PRESS RELEASES

Creating A Better Future For Indonesia

CREATING A BETTER FUTURE FOR INDONESIA

Posted : January 24, 2018

 JAKARTA – Tempo Media Group has held a ‘Dialogue at Tempo’ talkshow event on the theme of  nutrition and stunting. This time, the discussion was not only focused on the effects of stunting on a person’s health, but also stunting’s effects on the national economy. The event, "Creating a Better Future for Indonesia: Preventing Stunting, Improving Competitveness of the Nation", was held in Jakarta on Wednesday 24 January 2018, ahead of the National Nutrition Day.

In Indonesia, almost nine million children under the age of 5 experience stunted growth due to chronic malnutrition. This means Indonesia is the fifth most malnourished country in the world. "Stunting has the potential to make future generations the ‘lost generation’. Lack of nutrition at an early age can increase mortality rate among infants and children, make them more susceptible to illness, and  impair  brain development, thus decreasing overall cognitive ability,” said Fasli Jalal, a nutrition expert who also sits on the Board of Trustees of the Indonesian Medical Nutrition Society (PDGMI). 

High stunting rates will also be detrimental to Indonesia’s economy in the long term. According to a study conducted by Grantham and McGregor in 2007, stunted children will earn 20% less than children who grow optimally. "UNICEF estimates that stunting could also cause Gross Domestic Product to fall by 3%, while the Qureshy analysis in 2013 said stunting could drain Indonesia of up to Rp300 trillion per year," said Sri Enny Hartati, Director of the Institute for Development of Economics and Finance (INDEF).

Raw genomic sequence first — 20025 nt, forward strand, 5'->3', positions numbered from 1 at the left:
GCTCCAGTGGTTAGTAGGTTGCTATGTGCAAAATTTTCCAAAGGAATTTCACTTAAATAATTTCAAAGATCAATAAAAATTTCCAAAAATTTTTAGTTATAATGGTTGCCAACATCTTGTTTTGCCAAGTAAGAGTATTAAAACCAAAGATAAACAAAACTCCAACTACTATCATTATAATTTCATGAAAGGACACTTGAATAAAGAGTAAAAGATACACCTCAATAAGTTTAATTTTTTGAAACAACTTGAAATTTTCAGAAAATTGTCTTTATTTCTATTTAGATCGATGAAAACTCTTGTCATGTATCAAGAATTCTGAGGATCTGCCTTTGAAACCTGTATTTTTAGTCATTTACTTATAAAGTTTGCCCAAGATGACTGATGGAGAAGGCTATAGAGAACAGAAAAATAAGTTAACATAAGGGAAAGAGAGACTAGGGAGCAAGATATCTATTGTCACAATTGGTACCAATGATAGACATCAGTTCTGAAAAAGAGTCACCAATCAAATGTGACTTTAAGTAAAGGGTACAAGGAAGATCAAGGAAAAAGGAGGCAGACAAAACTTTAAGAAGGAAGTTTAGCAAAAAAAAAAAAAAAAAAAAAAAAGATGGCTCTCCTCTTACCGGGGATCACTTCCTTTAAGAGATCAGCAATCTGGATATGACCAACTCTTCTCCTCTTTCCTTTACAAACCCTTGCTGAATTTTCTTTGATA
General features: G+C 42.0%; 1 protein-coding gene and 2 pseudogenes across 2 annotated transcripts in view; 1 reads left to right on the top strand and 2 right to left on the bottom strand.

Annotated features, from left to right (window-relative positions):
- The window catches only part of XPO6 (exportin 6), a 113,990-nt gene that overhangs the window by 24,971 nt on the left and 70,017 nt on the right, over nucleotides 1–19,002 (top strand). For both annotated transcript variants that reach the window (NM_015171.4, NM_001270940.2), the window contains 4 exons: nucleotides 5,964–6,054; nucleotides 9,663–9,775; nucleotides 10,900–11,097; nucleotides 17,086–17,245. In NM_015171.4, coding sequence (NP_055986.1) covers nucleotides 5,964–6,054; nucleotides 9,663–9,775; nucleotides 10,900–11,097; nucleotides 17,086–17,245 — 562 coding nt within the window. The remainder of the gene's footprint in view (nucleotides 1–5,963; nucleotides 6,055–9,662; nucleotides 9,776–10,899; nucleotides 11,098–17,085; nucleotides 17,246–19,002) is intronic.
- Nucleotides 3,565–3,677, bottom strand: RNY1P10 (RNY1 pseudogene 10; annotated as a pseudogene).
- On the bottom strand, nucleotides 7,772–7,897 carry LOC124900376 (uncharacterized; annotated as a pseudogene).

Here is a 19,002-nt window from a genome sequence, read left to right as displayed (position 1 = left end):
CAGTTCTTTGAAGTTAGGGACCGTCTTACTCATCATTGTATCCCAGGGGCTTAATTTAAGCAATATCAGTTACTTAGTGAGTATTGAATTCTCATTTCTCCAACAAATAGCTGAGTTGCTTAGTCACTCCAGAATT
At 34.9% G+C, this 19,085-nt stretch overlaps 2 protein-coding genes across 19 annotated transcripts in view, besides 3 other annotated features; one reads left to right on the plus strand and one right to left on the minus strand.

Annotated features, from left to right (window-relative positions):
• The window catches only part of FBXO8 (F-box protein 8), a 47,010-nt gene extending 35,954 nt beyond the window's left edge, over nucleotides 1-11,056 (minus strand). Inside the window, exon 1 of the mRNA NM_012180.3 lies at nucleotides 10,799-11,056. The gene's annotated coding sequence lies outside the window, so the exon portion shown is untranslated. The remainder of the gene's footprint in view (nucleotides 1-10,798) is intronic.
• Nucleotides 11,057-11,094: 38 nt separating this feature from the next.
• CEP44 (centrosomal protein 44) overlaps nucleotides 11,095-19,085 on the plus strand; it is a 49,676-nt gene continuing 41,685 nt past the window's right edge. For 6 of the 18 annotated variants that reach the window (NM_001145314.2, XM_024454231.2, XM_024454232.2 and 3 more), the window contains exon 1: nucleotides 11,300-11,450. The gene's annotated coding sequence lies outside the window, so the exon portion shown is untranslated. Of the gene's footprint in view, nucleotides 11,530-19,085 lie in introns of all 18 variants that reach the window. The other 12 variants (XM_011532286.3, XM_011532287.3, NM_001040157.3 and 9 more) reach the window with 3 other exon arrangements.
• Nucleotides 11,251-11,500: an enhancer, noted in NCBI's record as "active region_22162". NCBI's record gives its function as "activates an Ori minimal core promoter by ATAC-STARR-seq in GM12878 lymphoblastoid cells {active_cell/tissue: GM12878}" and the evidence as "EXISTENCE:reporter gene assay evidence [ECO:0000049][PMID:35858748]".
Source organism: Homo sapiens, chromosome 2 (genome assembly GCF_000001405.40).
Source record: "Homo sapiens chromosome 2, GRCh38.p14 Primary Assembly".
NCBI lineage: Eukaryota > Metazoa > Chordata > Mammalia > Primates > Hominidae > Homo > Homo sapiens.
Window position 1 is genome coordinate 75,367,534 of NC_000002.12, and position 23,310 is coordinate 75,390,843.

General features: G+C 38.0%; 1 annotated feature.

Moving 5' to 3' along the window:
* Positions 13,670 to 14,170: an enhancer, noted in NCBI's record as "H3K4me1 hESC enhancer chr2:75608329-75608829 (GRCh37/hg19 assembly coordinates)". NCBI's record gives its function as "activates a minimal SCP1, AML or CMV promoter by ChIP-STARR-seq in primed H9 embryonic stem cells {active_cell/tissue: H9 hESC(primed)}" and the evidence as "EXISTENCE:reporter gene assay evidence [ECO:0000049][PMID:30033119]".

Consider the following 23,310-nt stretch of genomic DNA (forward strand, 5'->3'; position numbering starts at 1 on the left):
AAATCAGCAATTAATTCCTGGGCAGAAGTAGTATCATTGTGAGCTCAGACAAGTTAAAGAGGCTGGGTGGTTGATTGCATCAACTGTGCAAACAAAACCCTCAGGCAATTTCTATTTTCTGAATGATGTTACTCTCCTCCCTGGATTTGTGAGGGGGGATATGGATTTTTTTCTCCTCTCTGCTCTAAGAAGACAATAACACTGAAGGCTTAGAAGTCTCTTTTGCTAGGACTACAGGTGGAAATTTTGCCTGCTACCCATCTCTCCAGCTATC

The Government of Indonesia has made efforts to reduce stunting rates among children in Indonesia. Its target is to reduce the prevalence of stunting in children under two years old from 38% in 2013 to 28% by 2019. One of the efforts is to fulfill children’s nutrition needs in the first 1000 days of life, from fetus to age 2 years Efforts made by the government reveal the importance of investing in human resource development. If Indonesia’s children are healthy, smart and grow optimally, they will have greater potential, more able to improve the competitiveness of their nation moving into the future.

Targets and programs designed by the government will not be achieved without the support of various parties. Moreover, combating health problems is no mean feat. There are many aspects and parties involved in the efforts, two of those being the media and the wider community. Tempo sees stunting as a serious issue and one that the public must be more informed on. With the support of the Millennium Challenge Account - Indonesia (MCA-Indonesia), Tempo invited three experts to discuss the issue of child stunting: Fasli Jalal, Sri Enny Hartati, and Yanuar Nugroho (Deputy to the Presidential Chief of Staff). MCA-Indonesia's Community-Based Health and Nutrition to Reduce Stunting (CHNP), Iing Mursalin, also shared lessons learned from CHNP's implementation so far.

 

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